H. M's Loss Of Memory

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Memory is the way our brain stores and remembers information. Henry Gustav Molaison, alias patient H.M, established fundamental principles for how memory is organized in the brain. H.M redefined memory; before H.M, it was thought that memory required the whole brain or at least the whole cerebral cortex to engage. Through decades of observing H.M, it became evident that were different kinds of memory, with different regions in the brain. His loss of memory led to the discovery of how our memory works. H.M suffered from epileptic seizures for many years after having a bicycle accident as a boy. When H.M was 27 years olds, neurosurgeon William B. Scoville sanctioned out H.M's hippocampus in attempt to reduce the seizures. Dr. Scoville was successful, but the suctioning of the seahorse-shaped brain structure resulted in memory loss. Before the surgical procedure, doctors were unaware that the hippocampus was also essential for making memories. …show more content…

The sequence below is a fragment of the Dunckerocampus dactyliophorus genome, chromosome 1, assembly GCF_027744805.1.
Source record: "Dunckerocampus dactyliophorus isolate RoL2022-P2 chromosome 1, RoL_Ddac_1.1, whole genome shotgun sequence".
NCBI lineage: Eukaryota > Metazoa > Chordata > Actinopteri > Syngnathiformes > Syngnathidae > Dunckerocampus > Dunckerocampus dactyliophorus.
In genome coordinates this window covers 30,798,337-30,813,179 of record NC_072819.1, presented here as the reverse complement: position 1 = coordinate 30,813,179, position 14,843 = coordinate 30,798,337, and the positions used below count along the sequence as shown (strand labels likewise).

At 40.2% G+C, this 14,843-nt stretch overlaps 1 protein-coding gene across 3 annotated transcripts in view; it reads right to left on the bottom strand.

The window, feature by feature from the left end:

The removal of the hippocampi on both sides of H.M's brain led to anterograde amnesia or "forward" amnesia which is the inability to remember new information. He also suffered from temporally graded retrograde amnesia or "backward" amnesia which is the inability to remember consolidated information, especially episodic events. Consolidation refers to the reinforcement of short-term memory, causing the information to become permanent or long term memory. H.M functioned normally except for the absence of long term memory; new memories were unable to be consolidated since without a hippocampus, information was unable to strengthen the cortical synaptic connections and transfer the memory back to the cortex to become permanent storage. H.M was only capable of short-term memory: he could only remember new information for a really short period of